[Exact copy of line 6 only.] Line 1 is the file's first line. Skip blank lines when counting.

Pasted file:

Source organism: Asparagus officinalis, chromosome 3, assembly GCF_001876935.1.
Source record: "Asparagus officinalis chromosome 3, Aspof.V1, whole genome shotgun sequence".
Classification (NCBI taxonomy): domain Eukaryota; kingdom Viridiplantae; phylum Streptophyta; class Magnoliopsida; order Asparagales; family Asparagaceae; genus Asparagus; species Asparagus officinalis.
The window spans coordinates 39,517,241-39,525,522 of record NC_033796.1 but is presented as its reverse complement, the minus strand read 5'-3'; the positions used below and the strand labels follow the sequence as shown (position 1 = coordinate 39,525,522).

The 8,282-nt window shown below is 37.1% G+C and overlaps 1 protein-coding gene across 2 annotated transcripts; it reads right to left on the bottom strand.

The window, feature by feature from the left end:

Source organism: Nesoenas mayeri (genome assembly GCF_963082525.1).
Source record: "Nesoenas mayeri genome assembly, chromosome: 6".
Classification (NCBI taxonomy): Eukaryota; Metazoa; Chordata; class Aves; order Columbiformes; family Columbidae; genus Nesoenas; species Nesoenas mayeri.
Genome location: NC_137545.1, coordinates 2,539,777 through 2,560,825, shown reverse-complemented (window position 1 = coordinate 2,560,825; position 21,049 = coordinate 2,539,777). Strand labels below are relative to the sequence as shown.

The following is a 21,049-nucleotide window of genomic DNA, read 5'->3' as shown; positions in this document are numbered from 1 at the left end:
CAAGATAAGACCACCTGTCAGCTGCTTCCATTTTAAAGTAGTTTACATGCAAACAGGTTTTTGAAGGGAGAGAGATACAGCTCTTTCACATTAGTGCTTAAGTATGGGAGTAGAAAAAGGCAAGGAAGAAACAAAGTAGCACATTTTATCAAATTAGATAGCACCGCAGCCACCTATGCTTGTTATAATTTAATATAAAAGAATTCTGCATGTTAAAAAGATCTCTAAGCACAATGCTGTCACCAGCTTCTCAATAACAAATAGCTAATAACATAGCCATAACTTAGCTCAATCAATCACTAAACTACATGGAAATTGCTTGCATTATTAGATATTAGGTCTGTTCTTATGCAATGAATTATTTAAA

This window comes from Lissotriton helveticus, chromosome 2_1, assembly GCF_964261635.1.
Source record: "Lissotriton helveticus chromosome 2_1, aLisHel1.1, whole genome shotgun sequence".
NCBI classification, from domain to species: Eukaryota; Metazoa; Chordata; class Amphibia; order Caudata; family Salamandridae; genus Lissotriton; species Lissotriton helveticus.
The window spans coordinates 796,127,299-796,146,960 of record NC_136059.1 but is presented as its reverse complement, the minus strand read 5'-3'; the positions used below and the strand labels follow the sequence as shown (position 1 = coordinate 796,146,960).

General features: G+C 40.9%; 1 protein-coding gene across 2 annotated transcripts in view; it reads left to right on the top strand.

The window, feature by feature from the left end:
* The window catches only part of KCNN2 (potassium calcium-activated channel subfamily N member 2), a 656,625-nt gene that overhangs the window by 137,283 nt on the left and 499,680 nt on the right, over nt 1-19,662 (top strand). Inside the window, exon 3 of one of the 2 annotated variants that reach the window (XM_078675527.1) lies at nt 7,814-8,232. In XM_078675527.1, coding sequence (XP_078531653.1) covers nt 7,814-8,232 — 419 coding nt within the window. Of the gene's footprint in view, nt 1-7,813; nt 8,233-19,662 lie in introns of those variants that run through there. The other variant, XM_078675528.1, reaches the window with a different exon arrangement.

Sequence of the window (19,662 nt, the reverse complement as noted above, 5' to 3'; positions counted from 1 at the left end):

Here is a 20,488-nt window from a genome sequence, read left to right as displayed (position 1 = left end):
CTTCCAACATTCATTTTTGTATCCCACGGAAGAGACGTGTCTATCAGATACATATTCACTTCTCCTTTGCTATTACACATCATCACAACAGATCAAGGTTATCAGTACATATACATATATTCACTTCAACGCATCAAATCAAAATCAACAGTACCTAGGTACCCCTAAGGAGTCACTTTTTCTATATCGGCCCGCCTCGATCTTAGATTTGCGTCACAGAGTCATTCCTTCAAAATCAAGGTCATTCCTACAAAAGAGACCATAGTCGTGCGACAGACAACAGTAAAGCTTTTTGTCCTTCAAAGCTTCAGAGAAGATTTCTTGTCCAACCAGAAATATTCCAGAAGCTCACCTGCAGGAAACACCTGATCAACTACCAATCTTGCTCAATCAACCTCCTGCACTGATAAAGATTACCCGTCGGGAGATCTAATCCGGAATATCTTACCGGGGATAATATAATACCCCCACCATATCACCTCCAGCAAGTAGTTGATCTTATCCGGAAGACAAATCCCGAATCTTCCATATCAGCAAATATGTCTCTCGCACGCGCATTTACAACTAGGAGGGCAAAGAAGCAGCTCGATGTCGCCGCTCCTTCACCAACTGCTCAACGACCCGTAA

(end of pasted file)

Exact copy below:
The window, feature by feature from the left end: